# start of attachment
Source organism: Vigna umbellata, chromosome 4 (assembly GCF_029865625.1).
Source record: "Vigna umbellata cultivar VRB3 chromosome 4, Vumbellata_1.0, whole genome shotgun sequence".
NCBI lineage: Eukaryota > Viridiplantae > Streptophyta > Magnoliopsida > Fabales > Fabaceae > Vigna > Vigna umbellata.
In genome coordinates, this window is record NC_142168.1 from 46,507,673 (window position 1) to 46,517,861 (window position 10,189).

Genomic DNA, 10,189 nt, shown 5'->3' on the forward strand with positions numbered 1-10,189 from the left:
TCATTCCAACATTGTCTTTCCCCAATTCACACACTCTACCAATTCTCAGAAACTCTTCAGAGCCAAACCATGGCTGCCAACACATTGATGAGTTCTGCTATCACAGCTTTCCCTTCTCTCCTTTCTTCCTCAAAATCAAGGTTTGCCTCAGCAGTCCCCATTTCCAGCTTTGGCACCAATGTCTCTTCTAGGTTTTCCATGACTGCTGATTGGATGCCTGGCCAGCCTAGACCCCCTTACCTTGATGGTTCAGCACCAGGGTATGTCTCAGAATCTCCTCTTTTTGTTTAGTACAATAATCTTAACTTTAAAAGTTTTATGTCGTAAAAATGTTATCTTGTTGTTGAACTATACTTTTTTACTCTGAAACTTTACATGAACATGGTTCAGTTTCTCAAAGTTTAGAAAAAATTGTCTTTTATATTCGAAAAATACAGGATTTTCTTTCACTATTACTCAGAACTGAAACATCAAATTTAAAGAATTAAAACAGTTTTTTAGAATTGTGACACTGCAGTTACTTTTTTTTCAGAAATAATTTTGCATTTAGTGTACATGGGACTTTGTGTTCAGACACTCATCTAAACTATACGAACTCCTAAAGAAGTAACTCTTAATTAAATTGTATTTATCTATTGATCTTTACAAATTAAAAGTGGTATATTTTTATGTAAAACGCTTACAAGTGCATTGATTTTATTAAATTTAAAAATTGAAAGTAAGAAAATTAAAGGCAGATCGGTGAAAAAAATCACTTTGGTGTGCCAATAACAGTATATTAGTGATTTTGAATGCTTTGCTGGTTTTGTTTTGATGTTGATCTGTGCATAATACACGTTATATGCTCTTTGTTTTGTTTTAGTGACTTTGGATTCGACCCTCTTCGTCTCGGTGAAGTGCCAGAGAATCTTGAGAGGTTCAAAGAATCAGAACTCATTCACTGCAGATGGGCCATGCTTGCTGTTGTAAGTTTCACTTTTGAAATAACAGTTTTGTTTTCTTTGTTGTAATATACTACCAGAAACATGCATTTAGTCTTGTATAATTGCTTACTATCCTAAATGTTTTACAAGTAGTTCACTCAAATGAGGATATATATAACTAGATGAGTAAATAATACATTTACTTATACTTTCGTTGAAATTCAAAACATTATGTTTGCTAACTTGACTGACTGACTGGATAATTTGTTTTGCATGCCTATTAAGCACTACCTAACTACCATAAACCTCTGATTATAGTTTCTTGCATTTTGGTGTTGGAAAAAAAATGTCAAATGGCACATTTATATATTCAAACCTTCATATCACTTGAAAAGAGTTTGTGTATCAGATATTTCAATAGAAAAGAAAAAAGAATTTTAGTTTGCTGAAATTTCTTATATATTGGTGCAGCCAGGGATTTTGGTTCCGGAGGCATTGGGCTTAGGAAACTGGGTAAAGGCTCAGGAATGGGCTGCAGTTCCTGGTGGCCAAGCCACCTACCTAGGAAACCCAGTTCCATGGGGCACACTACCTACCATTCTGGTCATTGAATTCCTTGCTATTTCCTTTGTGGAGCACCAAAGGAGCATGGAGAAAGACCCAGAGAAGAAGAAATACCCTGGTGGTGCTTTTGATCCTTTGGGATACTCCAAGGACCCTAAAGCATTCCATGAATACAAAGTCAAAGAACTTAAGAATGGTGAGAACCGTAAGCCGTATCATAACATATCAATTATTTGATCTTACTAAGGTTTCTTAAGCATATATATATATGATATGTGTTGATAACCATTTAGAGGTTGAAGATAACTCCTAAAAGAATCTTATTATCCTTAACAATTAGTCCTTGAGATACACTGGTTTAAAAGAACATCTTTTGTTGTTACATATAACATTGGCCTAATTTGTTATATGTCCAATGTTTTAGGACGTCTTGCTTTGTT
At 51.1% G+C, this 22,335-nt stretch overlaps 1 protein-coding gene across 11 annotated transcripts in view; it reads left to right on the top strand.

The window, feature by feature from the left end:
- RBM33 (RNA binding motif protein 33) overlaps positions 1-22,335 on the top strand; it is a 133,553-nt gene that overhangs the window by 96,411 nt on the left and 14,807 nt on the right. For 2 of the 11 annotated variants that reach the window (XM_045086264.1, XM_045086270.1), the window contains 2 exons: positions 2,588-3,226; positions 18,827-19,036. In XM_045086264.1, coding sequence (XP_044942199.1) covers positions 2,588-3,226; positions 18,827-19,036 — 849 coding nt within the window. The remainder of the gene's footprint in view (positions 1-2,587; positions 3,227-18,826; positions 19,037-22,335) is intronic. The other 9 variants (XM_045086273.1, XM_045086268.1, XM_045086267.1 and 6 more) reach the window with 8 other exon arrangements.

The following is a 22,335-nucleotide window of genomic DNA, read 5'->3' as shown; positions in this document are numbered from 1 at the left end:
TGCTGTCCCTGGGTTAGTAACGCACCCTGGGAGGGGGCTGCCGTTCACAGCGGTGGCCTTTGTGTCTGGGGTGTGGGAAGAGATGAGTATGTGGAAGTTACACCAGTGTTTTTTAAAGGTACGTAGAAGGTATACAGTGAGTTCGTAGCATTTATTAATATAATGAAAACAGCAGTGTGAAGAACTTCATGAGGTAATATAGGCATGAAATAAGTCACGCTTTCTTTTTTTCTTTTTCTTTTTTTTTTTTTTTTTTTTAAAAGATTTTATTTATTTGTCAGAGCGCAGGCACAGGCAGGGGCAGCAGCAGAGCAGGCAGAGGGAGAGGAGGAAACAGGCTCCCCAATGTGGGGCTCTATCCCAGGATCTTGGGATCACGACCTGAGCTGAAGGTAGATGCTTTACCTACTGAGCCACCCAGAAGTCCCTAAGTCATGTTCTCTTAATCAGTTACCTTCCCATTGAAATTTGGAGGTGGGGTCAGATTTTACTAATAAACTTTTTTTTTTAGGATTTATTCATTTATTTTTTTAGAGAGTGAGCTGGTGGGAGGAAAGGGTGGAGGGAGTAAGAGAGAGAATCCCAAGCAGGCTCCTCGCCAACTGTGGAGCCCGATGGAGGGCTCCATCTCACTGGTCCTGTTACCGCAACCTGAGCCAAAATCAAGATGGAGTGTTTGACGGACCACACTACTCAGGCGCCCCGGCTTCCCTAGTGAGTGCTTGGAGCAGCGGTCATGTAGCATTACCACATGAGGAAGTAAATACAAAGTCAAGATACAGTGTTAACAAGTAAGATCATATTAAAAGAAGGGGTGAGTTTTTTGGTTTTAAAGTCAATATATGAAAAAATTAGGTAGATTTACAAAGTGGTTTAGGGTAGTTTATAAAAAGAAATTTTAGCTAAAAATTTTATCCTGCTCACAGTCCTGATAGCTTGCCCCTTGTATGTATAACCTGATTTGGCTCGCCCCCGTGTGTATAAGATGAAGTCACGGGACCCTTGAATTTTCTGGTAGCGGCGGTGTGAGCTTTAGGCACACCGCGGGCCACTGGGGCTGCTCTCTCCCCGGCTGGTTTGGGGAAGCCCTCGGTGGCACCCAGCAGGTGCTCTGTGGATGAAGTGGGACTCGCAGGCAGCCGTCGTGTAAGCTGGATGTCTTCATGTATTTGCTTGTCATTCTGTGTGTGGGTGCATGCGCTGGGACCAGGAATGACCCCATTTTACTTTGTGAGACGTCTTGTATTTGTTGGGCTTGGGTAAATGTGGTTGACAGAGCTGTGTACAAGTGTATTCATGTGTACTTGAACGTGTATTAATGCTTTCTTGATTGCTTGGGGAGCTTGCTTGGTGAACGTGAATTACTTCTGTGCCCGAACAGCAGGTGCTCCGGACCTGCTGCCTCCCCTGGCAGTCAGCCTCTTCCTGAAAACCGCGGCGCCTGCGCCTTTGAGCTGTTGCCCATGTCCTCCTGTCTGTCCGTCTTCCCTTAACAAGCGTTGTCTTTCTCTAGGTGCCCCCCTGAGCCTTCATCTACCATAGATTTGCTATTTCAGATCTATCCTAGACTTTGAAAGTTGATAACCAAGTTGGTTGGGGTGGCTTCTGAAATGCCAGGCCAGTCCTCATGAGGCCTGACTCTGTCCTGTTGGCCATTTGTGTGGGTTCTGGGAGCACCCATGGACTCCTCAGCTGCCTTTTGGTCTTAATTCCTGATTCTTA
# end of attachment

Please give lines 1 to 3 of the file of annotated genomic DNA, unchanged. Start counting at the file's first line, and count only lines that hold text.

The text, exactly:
Source organism: Vigna umbellata, chromosome 4 (assembly GCF_029865625.1).
Source record: "Vigna umbellata cultivar VRB3 chromosome 4, Vumbellata_1.0, whole genome shotgun sequence".
NCBI lineage: Eukaryota > Viridiplantae > Streptophyta > Magnoliopsida > Fabales > Fabaceae > Vigna > Vigna umbellata.